Sometimes teething can make it painful for baby to nurse and will cry at the breast because they want to nurse but their gums are sensitive and it is painful to breastfeed.
Another possibility is reflux disease. If your baby spits up a lot, he may have reflux. In some cases the reflux is so severe that baby begins to associate the burning in his throat with breastfeeding. He may not want to nurse and will cry at the breast because he knows the discomfort will follow. If you suspect this may be affecting your baby, seek medical advice from a professional. In the meantime, here’s some things to try: Nurse more frequently, but for a shorter time. The smaller the meal, the better. While nursing, keep baby’s head higher than his stomach. Keep baby upright for 25 minutes after every nursing. Burp baby really well and when you lay him down, always make sure it is on a gentle incline with his head higher than the rest of his body.
Baby Crying at the Breast Reason #3: Baby Wants Something Else
Sometimes a baby that’s crying at the breast simply wants to do something other than nurse. My second child would do this around bedtime. The first time it happened, she’d keep popping off the breast and crying. With my struggles with low milk supply, my thoughts immediately jumped to that she wasn’t getting enough milk, so I kept trying to put her on. She kept crying until I finally laid her in her crib, where she sighed, put her arms up over her head and went right to sleep.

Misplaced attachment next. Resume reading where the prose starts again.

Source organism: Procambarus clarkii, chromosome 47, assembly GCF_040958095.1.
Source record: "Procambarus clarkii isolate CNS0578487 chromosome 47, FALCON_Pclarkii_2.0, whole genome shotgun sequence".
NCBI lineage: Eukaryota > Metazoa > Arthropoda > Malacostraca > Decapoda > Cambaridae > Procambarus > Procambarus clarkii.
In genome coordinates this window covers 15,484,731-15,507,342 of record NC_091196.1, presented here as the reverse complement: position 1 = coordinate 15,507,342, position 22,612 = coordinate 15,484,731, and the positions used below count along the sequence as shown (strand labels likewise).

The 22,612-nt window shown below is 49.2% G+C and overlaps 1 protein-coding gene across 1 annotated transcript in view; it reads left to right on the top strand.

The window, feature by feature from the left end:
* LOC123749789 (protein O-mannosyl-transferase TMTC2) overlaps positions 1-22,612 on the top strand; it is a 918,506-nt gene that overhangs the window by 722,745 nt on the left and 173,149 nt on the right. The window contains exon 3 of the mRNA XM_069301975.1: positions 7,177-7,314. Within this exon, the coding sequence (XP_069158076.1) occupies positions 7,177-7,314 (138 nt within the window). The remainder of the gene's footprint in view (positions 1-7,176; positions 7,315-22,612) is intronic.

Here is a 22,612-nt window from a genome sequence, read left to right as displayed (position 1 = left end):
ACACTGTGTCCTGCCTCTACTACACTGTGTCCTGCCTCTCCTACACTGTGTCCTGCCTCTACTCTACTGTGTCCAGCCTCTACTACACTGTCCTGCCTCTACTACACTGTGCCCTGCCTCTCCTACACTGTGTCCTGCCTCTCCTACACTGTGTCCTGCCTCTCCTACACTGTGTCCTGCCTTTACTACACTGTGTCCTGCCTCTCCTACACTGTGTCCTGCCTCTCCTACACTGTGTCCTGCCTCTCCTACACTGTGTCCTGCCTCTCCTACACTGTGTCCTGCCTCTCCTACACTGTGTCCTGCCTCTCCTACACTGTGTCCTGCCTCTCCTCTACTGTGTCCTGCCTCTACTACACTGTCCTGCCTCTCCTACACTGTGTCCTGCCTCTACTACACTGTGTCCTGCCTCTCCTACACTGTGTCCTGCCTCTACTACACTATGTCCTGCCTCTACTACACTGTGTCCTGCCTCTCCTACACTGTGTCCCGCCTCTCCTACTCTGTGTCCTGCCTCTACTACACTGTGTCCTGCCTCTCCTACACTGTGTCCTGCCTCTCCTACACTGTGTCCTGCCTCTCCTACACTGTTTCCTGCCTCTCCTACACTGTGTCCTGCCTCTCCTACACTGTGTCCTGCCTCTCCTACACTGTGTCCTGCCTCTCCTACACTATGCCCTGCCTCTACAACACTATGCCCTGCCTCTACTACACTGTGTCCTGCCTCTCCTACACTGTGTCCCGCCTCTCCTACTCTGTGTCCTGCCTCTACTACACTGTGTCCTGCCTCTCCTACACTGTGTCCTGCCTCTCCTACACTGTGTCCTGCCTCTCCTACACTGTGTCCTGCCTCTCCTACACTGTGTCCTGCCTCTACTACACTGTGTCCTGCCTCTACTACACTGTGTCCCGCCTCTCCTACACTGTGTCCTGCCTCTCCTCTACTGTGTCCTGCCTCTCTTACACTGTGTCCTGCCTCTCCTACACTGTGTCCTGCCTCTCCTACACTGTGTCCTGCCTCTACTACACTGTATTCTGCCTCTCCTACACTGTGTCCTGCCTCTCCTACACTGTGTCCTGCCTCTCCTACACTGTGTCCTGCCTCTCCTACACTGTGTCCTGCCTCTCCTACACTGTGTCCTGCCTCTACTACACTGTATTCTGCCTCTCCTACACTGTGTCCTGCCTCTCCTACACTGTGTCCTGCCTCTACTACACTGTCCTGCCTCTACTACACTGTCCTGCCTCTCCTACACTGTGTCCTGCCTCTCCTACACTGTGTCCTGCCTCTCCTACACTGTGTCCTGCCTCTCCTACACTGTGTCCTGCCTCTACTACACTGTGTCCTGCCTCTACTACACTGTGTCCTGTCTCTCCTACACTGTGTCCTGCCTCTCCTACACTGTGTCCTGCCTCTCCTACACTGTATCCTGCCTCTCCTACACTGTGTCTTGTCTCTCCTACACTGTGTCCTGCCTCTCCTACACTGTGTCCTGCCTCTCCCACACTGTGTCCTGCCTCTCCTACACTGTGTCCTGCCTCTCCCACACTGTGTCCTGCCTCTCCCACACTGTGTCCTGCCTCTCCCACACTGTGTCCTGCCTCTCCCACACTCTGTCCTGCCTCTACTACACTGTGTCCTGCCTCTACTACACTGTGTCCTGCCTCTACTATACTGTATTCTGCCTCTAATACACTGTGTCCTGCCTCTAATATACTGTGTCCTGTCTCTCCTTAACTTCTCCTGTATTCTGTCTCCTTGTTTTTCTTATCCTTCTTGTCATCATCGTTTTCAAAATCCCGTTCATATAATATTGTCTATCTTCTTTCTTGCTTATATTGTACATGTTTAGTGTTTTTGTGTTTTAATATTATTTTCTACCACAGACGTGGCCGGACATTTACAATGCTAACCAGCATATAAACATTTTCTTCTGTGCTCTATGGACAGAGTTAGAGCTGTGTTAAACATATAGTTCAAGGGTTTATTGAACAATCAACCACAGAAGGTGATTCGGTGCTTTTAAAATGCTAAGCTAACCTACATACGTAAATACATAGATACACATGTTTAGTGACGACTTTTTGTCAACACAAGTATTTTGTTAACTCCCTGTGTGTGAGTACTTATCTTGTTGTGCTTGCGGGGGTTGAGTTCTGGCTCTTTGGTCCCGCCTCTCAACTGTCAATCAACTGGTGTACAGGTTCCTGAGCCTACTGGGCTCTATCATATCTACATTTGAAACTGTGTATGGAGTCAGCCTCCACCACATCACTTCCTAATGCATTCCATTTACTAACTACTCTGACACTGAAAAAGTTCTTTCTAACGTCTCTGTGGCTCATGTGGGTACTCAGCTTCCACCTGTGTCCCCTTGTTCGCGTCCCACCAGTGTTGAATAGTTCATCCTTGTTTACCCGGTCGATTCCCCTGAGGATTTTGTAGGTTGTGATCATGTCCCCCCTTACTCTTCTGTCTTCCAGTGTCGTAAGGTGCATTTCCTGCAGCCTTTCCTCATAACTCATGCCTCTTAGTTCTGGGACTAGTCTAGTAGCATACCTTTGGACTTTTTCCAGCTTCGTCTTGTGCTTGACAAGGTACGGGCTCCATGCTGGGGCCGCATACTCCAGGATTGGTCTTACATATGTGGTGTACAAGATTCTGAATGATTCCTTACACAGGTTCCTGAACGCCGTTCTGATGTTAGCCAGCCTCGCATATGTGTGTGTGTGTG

Her fussiness was about her feeling really tired and wanting to go to bed! This behavior continued for several weeks and was a great sign to me that she was ready to be laid down for bedtime. So perhaps your baby isn’t uncomfortable or frustrated with milk flow. Perhaps your baby just wants to do something different. Try getting up and walking around and see if baby settles down. If he truly is hungry, he’ll continue to cry and you can try breastfeeding again.
These are the three common causes for a baby crying at the breast. And while it is worrisome and frustrating for the parents, by keeping these causes in mind you’re one step closer to figuring out the reason. Keep at it. You can do it!